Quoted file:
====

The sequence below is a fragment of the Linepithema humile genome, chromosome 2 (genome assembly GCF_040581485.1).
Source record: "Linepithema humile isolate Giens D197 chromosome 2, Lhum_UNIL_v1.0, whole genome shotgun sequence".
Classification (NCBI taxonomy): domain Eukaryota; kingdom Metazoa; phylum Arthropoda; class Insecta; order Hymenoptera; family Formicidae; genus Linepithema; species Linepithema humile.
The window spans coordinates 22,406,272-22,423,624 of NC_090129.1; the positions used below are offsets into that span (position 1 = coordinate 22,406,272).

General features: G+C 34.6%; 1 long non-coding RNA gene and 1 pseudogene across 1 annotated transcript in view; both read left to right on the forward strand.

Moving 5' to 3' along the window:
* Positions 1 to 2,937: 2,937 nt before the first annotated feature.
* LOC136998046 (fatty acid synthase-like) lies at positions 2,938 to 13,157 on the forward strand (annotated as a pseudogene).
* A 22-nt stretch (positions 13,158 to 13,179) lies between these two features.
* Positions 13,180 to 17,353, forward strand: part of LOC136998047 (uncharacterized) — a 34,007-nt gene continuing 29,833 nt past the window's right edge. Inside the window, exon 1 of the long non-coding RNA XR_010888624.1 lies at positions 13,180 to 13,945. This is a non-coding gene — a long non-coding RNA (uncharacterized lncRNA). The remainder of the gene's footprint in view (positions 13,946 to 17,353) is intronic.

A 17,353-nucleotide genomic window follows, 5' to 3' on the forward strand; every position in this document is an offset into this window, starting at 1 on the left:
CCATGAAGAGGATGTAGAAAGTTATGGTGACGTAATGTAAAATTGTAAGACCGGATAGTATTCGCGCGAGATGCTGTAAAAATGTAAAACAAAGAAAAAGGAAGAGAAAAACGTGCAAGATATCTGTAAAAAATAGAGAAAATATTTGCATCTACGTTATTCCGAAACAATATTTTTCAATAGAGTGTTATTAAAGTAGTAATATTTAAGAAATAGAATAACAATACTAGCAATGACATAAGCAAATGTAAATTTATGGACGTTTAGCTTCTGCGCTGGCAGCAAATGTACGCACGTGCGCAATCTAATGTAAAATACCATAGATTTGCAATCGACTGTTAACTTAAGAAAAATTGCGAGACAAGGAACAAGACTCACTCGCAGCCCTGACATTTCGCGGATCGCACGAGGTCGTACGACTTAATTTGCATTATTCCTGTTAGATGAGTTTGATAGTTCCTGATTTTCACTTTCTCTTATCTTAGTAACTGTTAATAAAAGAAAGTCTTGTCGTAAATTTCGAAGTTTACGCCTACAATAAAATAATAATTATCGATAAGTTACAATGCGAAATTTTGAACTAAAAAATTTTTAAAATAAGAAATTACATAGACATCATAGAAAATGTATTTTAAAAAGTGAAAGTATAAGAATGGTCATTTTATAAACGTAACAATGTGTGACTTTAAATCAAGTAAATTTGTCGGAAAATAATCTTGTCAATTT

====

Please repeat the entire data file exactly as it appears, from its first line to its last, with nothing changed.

The sequence below is a fragment of the Linepithema humile genome, chromosome 2 (genome assembly GCF_040581485.1).
Source record: "Linepithema humile isolate Giens D197 chromosome 2, Lhum_UNIL_v1.0, whole genome shotgun sequence".
Classification (NCBI taxonomy): domain Eukaryota; kingdom Metazoa; phylum Arthropoda; class Insecta; order Hymenoptera; family Formicidae; genus Linepithema; species Linepithema humile.
The window spans coordinates 22,406,272-22,423,624 of NC_090129.1; the positions used below are offsets into that span (position 1 = coordinate 22,406,272).

General features: G+C 34.6%; 1 long non-coding RNA gene and 1 pseudogene across 1 annotated transcript in view; both read left to right on the forward strand.

Moving 5' to 3' along the window:
* Positions 1 to 2,937: 2,937 nt before the first annotated feature.
* LOC136998046 (fatty acid synthase-like) lies at positions 2,938 to 13,157 on the forward strand (annotated as a pseudogene).
* A 22-nt stretch (positions 13,158 to 13,179) lies between these two features.
* Positions 13,180 to 17,353, forward strand: part of LOC136998047 (uncharacterized) — a 34,007-nt gene continuing 29,833 nt past the window's right edge. Inside the window, exon 1 of the long non-coding RNA XR_010888624.1 lies at positions 13,180 to 13,945. This is a non-coding gene — a long non-coding RNA (uncharacterized lncRNA). The remainder of the gene's footprint in view (positions 13,946 to 17,353) is intronic.

A 17,353-nucleotide genomic window follows, 5' to 3' on the forward strand; every position in this document is an offset into this window, starting at 1 on the left:
CCATGAAGAGGATGTAGAAAGTTATGGTGACGTAATGTAAAATTGTAAGACCGGATAGTATTCGCGCGAGATGCTGTAAAAATGTAAAACAAAGAAAAAGGAAGAGAAAAACGTGCAAGATATCTGTAAAAAATAGAGAAAATATTTGCATCTACGTTATTCCGAAACAATATTTTTCAATAGAGTGTTATTAAAGTAGTAATATTTAAGAAATAGAATAACAATACTAGCAATGACATAAGCAAATGTAAATTTATGGACGTTTAGCTTCTGCGCTGGCAGCAAATGTACGCACGTGCGCAATCTAATGTAAAATACCATAGATTTGCAATCGACTGTTAACTTAAGAAAAATTGCGAGACAAGGAACAAGACTCACTCGCAGCCCTGACATTTCGCGGATCGCACGAGGTCGTACGACTTAATTTGCATTATTCCTGTTAGATGAGTTTGATAGTTCCTGATTTTCACTTTCTCTTATCTTAGTAACTGTTAATAAAAGAAAGTCTTGTCGTAAATTTCGAAGTTTACGCCTACAATAAAATAATAATTATCGATAAGTTACAATGCGAAATTTTGAACTAAAAAATTTTTAAAATAAGAAATTACATAGACATCATAGAAAATGTATTTTAAAAAGTGAAAGTATAAGAATGGTCATTTTATAAACGTAACAATGTGTGACTTTAAATCAAGTAAATTTGTCGGAAAATAATCTTGTCAATTT